Court Decertifies Class of Female Drivers’ Hostile Work Environment Claims, Trims Retaliation Claims
Finding that the case involved “actions perpetuated by one individual against another individual in an isolated environment, not conduct in a common environment directed against several women at once,” Chief Judge Leonard Strand decertified a class of female truck drivers that alleged they were subject to a hostile work environment. Sellers v. CRST Expedited, Inc., No. C15-117-LTS (N.D. Iowa Jan. 15, 2019).
He also granted partial summary judgment to the company on the drivers’ separate claim that they suffered retaliation when they complained about harassing conduct under the company’s policies.
The court explained that, unlike in a race discrimination case that focuses on the employer’s racial animus underlying employment decisions, which can be proven by common evidence, a “pattern or practice” sexual harassment suit for damages requires individualized proof because liability focuses “on the gravity of the conduct to which the claimant was exposed.” The conduct at issue here involved “actions perpetuated by one individual against another individual in an isolated environment, not conduct in a common environment directed against several women at once.” As a result, the court held that the plaintiffs could not produce common evidence to show the class was exposed to conduct severe or pervasive enough such that a reasonable person would be offended. Accordingly, the plaintiff could not satisfy Rule 23’s commonality, predominance, or superiority requirements. The court remarked that “the allegedly offensive actions, not the employer’s alleged polices are what create difficulties in trying hostile work environment claims as a class.” It concluded the drivers could proceed individually, but not as a class.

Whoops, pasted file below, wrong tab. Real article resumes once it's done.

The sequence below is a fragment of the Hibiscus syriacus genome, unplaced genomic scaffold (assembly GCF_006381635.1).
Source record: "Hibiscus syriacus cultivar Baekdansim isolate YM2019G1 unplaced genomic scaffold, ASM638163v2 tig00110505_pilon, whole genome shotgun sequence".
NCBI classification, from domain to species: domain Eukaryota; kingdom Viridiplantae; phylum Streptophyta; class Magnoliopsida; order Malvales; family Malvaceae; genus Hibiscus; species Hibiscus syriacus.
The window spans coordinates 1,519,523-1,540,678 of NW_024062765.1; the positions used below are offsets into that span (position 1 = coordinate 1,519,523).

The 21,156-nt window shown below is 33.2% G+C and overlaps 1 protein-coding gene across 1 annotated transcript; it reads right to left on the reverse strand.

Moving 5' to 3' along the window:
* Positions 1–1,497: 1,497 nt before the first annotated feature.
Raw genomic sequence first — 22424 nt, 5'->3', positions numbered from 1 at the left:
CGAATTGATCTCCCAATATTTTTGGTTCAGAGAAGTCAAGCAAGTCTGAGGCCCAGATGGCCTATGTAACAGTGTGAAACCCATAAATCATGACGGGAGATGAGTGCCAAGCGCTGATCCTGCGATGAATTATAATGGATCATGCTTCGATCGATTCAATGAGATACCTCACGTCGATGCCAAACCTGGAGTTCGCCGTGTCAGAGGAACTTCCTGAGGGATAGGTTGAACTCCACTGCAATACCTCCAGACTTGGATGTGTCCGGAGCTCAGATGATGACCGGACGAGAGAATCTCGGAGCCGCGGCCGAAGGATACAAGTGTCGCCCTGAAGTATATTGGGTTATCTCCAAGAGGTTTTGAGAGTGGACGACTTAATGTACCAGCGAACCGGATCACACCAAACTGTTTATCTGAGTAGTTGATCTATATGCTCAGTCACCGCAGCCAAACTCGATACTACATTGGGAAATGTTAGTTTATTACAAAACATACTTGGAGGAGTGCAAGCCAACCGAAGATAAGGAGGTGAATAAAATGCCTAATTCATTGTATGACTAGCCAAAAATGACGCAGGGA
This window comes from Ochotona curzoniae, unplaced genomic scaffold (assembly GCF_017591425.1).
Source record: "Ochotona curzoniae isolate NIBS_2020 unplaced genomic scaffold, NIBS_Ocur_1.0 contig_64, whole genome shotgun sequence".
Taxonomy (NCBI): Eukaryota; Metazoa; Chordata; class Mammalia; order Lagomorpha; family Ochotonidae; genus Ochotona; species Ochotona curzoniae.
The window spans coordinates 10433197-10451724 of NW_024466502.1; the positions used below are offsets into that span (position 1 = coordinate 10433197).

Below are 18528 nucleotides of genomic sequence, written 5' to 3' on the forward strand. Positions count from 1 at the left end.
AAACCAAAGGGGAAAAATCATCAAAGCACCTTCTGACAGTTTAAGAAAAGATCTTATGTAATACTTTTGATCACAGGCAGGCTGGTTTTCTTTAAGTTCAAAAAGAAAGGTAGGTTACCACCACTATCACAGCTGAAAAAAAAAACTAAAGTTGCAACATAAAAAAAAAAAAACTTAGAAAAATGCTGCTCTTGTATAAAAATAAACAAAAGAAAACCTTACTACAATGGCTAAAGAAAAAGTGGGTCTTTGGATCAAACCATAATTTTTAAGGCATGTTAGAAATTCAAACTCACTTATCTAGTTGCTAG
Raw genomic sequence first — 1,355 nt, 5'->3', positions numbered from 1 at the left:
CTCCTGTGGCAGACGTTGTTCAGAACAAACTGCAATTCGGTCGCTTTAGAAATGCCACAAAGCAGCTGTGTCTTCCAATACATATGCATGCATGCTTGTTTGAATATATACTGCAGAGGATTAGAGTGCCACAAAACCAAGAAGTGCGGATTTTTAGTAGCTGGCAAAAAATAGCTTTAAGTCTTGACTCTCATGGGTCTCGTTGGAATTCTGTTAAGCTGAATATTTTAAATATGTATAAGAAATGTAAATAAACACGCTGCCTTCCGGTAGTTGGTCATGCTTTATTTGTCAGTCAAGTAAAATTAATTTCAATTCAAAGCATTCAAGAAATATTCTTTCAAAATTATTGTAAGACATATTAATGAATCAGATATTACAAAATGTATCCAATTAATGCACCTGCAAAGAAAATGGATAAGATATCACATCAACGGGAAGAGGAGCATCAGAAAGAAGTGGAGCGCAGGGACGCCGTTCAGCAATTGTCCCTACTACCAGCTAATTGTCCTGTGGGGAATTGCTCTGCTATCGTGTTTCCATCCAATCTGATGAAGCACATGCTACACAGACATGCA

In a separate discussion, the court granted summary judgment to the company on the plaintiff’s retaliation claim. Although the court explained there were triable issues on whether the company’s policy for handling complaints of harassment resulted in lower pay to women who used it, or whether the company’s policy of removing complainants from a truck in which an alleged harasser was assigned, could be considered adverse employment actions, the plaintiffs could not demonstrate there was a retaliatory motive behind any of the policies. The court held the company’s reasons for having the policy, including protecting a complainant’s safety and well-being and complying with licensing and other truck ownership rules, were not retaliatory or pretextual. The court reasoned the plaintiffs’ proof that the company knew the policy had an impact on pay, and was working to explore alternative policies, was inadequate to show the retaliatory intent required for the plaintiffs’ claims to prevail.